24 Nov 2015

WWF sees demand for more oversight of Pacific fisheries

3:02 pm on 24 November 2015

The WWF says management of Pacific fisheries will increasingly demand improved oversight of fishing and greater transparency in the supply chain.

A net filled with skipjack tuna coming out of the hold of a purse seine fishing vessel anchored in the Marshall Islands as it off-loads the fish to a mothership for transfer to Asian canneries.

Fishermen on a purse seine vessel in the Pacific. Photo: AFP

The 40 member countries of the Western and Central Pacific Fishery Commission will hold their annual meeting next week in Bali where the WWF plans to push the need for measures to ensure the effectiveness and safety of fisheries observers onboard vessels.

The WWF's Western Central Pacific Ocean Tuna Programme Manager Bubba Cook says new technologies will increasingly play a part in future fisheries management which still has many gaps.

He says that depending on which port they enter, foreign fishing vessels can go in and out of Pacific jurisdictions with minimal oversight.

"We've just had a terrorist attack in Paris, and it could easily happen as a result of one of these vessels pulling into a port loaded with explosives. If we can't track illegal fishing or human trafficking and that kind of thing, how could we possibly expect to be able to track and monitor terrorism aspects on board these vessels?"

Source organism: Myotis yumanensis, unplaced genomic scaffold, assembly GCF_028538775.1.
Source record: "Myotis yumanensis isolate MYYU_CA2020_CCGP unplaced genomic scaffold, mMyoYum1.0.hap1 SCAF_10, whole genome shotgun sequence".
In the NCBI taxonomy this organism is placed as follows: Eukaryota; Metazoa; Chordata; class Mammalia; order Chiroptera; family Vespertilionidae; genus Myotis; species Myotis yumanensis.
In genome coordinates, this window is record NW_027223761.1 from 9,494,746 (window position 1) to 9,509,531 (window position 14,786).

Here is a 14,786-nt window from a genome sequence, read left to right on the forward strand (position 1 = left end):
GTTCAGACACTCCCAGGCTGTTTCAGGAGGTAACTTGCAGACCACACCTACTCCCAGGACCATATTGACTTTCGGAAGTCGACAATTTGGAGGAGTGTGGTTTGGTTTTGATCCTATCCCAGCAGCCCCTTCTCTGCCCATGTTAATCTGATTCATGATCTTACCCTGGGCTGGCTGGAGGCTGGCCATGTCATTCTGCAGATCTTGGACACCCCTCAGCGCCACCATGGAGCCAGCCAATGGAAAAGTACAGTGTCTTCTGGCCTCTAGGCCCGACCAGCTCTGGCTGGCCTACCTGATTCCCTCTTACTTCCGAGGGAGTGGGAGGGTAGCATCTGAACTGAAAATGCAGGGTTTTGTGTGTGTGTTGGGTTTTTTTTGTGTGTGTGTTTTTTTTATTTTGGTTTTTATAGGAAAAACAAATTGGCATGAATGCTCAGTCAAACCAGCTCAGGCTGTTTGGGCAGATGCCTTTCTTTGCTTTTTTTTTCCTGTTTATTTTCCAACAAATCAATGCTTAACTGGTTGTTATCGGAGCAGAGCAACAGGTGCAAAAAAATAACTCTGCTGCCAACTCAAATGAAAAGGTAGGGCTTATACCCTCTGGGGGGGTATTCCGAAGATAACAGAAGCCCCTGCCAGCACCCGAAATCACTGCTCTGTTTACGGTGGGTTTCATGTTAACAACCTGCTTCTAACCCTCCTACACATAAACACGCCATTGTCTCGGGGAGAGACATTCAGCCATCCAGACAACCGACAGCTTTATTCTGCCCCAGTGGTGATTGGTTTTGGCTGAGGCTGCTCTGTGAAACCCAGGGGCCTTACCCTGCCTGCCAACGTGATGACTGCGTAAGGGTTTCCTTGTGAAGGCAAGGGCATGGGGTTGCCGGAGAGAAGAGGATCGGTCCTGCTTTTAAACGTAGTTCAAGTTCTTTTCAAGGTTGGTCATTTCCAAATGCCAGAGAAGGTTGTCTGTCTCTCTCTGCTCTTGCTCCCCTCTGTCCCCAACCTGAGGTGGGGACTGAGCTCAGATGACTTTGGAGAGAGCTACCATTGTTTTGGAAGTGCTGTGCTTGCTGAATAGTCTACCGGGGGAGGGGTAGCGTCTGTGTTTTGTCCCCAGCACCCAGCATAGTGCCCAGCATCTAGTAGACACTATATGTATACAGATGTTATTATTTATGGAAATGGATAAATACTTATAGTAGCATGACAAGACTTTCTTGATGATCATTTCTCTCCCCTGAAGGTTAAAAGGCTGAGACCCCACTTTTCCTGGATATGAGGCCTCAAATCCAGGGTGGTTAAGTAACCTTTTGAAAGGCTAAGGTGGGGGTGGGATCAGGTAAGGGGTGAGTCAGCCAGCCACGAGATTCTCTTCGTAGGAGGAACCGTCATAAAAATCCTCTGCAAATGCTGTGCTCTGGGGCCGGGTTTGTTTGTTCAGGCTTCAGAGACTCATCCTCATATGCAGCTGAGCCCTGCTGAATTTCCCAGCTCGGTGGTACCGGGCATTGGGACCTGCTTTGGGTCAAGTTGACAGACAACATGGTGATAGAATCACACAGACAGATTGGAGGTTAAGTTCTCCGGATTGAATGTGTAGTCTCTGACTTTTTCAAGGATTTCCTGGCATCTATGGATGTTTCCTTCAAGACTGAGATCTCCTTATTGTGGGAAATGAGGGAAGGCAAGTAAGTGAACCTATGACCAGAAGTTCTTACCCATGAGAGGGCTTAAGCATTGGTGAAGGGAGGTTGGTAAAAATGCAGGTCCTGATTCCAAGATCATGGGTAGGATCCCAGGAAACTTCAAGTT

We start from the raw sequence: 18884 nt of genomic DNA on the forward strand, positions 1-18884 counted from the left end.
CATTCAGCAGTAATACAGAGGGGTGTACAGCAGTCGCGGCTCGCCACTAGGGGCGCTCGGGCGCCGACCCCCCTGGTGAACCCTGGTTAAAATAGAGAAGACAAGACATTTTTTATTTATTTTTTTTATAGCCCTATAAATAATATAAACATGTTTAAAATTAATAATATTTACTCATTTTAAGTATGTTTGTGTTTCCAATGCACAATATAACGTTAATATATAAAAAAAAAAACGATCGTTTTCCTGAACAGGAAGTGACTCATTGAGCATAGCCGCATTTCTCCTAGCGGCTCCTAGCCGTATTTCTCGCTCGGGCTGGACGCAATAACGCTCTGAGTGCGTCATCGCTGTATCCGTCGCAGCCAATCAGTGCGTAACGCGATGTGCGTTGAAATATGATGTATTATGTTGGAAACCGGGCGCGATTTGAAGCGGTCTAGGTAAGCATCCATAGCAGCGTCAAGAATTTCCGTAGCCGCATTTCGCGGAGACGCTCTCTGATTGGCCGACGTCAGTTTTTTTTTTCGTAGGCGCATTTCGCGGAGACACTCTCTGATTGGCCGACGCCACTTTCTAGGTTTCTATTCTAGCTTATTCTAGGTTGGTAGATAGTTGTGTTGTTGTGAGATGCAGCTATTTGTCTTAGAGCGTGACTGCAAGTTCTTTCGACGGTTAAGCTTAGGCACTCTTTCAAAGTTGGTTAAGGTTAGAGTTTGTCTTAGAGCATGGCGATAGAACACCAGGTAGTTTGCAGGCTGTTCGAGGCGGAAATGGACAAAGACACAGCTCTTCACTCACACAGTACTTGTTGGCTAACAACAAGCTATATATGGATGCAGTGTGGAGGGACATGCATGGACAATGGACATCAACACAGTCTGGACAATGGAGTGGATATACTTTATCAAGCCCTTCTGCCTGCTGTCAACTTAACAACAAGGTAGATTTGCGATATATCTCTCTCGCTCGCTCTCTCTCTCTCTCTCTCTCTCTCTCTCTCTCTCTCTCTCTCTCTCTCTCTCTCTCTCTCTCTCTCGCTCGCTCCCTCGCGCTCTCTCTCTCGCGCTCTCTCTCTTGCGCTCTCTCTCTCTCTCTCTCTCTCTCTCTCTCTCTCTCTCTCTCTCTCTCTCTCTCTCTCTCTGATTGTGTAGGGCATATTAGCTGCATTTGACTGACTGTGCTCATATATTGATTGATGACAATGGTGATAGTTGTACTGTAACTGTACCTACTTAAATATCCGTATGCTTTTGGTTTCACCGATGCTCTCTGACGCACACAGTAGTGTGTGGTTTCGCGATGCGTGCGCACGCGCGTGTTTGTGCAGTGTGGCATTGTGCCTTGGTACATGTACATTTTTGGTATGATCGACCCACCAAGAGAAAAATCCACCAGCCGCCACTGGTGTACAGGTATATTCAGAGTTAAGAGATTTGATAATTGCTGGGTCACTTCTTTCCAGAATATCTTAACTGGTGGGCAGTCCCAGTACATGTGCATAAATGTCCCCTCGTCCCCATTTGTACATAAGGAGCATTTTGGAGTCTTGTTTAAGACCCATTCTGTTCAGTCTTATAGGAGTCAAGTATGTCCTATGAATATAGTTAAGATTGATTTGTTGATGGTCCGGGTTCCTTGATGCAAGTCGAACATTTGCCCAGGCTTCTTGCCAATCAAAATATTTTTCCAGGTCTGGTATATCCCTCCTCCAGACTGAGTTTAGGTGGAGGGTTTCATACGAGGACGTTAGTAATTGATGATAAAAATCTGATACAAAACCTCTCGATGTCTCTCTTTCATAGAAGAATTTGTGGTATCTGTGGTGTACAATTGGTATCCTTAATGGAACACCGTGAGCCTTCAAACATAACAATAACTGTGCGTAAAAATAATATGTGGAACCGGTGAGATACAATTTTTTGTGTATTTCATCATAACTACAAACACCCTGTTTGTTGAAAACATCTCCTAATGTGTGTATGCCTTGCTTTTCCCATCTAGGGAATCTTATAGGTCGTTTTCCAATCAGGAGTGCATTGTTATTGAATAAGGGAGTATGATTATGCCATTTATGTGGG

Mr Cook says there's a critical need to address such gaps, arguing that making vessel operations more transparent can address the range of problems like illegal fishing, drug trafficking, human trans-shipment and slavery.

Concern about fisheries observers who go missing

Ahead of next week's annual Tuna Commission summit, the WWF has also called for measures to ensure the safety of fisheries observers onboard fishing vessels.

The call comes after a tuna trans-shipment observer with the Inter-American Tropical Tuna Commission, Keith Davis, disappeared in September working on board a Japanese vessel flagged to Panama in the Eastern Pacific ocean.

Mr Cook says US authorities have investigated, but the observer's fate remains a mystery.

"The really heartbreaking part is had he not been an American citizen there probably wouldn't have been the level of profile, and that's exemplified by the fact that within the last five years there's been at least three observers from Papua New Guinea who have gone missing. They try to keep those stories, you know, in-house because they know that no one will want to buy tuna that people die to produce."

Other WWF demands for the upcoming WCPFC meeting include:

  • Decision on additional or alternative measures to take, such as harvest control measures and purse seine quotas as well as reductions in purse seine and longline fishing capacity to achieve bigeye tuna stock management objectives;
  • Determination of whether harvest controls for shark and billfish stocks of conservation concern are adequate and, if not, take appropriate action;
  • Agreement on a process to assess penalties for non-compliance of monitoring and control measures and other obligations under the convention, and ensure full transparency in WCPFC's Compliance Monitoring Scheme processes.

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